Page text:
Russia has upped the ante once again in Syria over the last 24 hours, launching cruise missiles from the Caspian Sea at targets in Syria. Meanwhile, information has come to light about a series of intercepts made on U.S. Predator and Reaper drones by Russian fighters operating all over the war-torn country.

Russia’s shadowing and intercepting of U.S. drones operating over Syria first appeared as a fluke to U.S. officials, but as they continued to happen it became clear that Russia was actively searching for the defenseless unmanned surveillance aircraft. These intercepts have supposedly occurred over ISIS’s stronghold in Raqqa, the embattled northwest city of Aleppo, and near the Syrian-Turkish border, around Kobani.

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U.S. officials speaking to Fox News stated that the aircraft “flew very close, but did not impede the drone flight.” Whether this tactic is born out of curiosity or used for intimidation purposes remains unclear, although intercepting a U.S. drone is far safer than attempting to do execute such a maneuver with U.S. or coalition armed fighter aircraft. As such it seems like Russia is carefully choosing its aerial targets to investigate, at least for now. Still, that does not mean that the situation is not being being unilaterally helped by coalition forces that are willingly de-conflicting their flight paths from those of Russian aircraft.

The skill of Russian tactical aircraft crews has been far less than stellar over their first week of combat operations. Multiple incursions into Turkish airspace have occurred and at least one Assad-aligned aircraft, a MiG-29, acted in a very friendly way towards Turkish F-16s patrolling on their side of their shared border with Syria.

Meanwhile, a 1,000 miles to the east of Syria, in the Caspian Sea, Russia fired off 26 cruise missiles at 11 targets in Syria. Russia claims their missiles all hit their targets as planned with no civilian casualties.

The use of cruise missiles launched from the Caspian Sea is puzzling as they had to fly over Iran and Iraq in order to reach their targets in Syria, a feat that Russia says was coordinated with both countries. Since Russia has a pocket air force deployed to Syria, and it flies all over Syrian airspace unopposed, there was no need to use expensive cruise missiles from a thousand miles to hit targets in Syria.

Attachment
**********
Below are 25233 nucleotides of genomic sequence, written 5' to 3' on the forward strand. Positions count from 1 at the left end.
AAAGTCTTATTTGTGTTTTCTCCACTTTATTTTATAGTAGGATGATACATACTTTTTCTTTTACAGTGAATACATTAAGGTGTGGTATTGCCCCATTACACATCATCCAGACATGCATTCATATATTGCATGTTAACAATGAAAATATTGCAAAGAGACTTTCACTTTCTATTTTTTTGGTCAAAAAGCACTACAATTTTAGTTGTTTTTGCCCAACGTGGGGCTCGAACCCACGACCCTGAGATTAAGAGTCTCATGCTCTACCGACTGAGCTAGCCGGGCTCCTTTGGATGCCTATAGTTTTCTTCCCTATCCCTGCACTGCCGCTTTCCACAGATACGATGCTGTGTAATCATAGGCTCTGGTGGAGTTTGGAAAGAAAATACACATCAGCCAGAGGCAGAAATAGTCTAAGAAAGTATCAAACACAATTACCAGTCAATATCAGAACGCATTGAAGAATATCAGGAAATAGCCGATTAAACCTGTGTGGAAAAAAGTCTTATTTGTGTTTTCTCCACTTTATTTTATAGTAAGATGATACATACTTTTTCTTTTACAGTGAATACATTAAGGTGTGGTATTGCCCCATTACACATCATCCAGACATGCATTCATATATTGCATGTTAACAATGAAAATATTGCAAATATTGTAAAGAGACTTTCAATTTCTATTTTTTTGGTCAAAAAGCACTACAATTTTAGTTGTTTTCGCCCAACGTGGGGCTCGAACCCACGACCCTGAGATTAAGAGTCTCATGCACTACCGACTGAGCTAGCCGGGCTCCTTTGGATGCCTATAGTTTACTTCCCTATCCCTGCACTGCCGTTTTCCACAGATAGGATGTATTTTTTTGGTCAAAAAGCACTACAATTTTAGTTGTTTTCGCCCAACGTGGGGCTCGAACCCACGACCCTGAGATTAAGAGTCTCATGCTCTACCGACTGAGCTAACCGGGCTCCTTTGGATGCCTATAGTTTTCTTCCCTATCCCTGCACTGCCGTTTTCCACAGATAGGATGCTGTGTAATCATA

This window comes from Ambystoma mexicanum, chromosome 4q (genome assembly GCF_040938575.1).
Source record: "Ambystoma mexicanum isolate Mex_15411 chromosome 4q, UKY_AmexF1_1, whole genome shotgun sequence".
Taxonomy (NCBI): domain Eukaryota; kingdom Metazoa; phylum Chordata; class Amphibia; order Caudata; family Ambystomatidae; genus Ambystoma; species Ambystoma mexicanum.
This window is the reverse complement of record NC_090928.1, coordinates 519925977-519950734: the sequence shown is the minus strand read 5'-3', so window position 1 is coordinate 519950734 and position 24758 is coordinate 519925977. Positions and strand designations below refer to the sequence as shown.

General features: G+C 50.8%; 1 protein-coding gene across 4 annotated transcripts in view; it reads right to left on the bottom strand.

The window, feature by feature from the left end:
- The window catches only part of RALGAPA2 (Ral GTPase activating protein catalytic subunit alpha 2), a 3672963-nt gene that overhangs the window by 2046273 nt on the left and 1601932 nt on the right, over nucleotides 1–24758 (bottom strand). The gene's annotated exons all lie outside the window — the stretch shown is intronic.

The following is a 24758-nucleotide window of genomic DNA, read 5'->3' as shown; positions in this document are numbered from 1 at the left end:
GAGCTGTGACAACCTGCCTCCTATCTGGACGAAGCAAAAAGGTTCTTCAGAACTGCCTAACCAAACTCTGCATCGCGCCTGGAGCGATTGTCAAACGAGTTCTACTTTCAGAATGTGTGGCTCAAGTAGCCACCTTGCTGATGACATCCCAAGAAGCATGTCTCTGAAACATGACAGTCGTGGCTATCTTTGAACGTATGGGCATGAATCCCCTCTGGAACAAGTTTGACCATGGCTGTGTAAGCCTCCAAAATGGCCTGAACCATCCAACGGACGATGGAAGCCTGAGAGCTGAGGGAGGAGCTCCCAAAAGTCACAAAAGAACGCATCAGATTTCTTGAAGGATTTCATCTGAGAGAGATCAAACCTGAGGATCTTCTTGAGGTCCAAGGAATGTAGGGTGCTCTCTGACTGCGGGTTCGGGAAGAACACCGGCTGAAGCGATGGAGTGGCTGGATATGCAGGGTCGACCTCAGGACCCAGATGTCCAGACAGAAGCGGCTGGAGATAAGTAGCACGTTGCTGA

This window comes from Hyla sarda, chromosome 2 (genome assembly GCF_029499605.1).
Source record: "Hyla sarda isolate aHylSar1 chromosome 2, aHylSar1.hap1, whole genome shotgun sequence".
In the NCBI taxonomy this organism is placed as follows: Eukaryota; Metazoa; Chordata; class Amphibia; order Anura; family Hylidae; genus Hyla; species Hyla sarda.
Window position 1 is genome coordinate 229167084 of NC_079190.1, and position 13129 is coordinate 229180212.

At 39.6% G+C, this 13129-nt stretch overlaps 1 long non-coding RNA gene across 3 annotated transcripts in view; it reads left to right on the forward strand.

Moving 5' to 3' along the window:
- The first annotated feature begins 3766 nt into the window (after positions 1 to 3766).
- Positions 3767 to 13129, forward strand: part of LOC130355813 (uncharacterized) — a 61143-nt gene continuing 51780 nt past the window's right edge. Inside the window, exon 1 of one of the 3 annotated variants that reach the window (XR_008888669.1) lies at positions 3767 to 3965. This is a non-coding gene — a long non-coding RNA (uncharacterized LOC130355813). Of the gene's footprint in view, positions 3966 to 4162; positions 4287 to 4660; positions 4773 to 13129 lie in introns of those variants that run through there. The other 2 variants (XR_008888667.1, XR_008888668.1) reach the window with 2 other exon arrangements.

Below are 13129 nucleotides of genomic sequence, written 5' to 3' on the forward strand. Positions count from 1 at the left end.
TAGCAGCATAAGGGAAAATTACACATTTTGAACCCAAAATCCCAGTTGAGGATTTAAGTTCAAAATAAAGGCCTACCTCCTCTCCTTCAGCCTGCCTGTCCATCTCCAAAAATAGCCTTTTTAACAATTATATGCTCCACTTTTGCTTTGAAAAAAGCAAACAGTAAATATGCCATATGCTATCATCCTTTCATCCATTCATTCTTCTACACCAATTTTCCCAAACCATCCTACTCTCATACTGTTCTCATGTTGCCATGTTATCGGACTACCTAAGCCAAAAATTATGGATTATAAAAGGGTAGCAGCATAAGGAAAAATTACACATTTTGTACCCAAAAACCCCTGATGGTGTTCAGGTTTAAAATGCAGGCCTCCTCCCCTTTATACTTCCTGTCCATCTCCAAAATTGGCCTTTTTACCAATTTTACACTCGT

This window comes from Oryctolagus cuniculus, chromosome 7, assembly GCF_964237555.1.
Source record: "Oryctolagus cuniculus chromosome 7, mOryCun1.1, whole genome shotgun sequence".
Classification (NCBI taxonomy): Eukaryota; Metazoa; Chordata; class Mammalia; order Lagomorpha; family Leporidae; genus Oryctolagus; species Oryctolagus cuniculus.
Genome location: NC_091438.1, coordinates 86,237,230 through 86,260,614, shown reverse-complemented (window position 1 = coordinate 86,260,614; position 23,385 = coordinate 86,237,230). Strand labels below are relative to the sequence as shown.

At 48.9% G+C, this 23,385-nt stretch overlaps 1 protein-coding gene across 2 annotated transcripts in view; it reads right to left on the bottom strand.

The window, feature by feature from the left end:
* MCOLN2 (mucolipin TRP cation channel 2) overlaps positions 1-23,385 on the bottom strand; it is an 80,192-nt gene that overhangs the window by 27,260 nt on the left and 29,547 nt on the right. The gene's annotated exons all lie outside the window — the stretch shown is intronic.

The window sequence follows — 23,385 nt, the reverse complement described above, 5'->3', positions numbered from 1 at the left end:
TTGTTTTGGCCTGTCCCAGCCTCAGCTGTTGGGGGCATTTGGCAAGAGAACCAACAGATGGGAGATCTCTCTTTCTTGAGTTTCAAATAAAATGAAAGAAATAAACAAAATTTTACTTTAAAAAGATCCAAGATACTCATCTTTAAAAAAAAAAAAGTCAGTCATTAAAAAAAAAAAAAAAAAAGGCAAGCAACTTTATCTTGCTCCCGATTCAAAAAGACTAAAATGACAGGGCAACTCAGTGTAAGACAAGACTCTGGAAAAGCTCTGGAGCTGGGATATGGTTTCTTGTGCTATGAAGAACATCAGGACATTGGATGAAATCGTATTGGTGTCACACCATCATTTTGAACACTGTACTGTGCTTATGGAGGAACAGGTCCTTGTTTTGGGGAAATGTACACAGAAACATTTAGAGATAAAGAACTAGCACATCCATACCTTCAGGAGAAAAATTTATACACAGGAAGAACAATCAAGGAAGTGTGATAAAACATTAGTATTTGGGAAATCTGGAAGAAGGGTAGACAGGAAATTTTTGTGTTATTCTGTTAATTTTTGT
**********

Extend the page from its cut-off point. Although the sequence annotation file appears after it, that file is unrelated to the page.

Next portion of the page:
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Clearly the cruise missile strike was a blatant advertisement of capability and show of force on Russia’s behalf, as well as a slap in the face to the U.S. and its coalition which is flying constant combat operations over Iraq. Above all else, it was a clear reminder that Putin is willing to do what he wants, when he wants in a region that has been historically dominated by the U.S. and its military over the past few decades.

The missiles involved in the long-range attack were the new Kalibr-Nk terrain-following cruise missiles launched from the Gepard class frigate Dagestan and the Buyan-M class corvettes Grad Sviyazhsk, Veliky Ustyug and Uglich. The Kalibr-NK is and outgrowth of the successful “Klub” family of cruise missiles and is roughly analogous to earlier versions of the BGM-109C Tomahawk Land Attack Missile (TLAM).

Also of note is that all the hardware used in the attack is for sale, making the peculiar long-range one heck of an advertisement to prospective buyers.

All this is happening as Russia has supposedly forward deployed a portion of its Mi-24 Hind attack helicopter derivative fleet to a forward operating base near the increasingly violent city of Homs, about 100 miles from their current base outside of Latakia. In addition, Russia has setup long-range artillery rockets that can reach far from their base in Latakia, and more Russian commandos have arrived in Syria along with their armor.

Although the majority of Russia’s ground forces are clearly in-country to provide force protection and to execute a protective buffer around their interests between Latakia and Tartus, it seems that more than just air power is getting primed to support an Assad-backed offensive against anti-Assad forces in central-western portion of Syria. Eventually Assad’s forces are said to be backed by Iranian, Iraqi-Shiite militia and Hezbollah fighters. As for Russian ground forces getting directly involved, the Kremlin says no, but other accounts point to the possibility that Russian soldiers will indeed be directly involved, albeit in a “semi-official” sense.

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This follows a similar model as the one used in Crimea and eastern Ukraine. There the Kremlin had alluded to the presence of “volunteer” Russian fighters, yet some of these soldiers were incredibly well equipped and well trained, looking and acting more like Russia’s elite special forces than soldiers of fortune.

Now the question is what military capability will Moscow showcase next, and just how brutal will the fighting be once Russia’s air forces and ground elements engage in combat in support of Assad’s fighters?

Things are moving so fast in the region that I doubt we will have to wait long for the answers to these questions, for better or worse.

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Contact the author Tyler@Jalopnik.com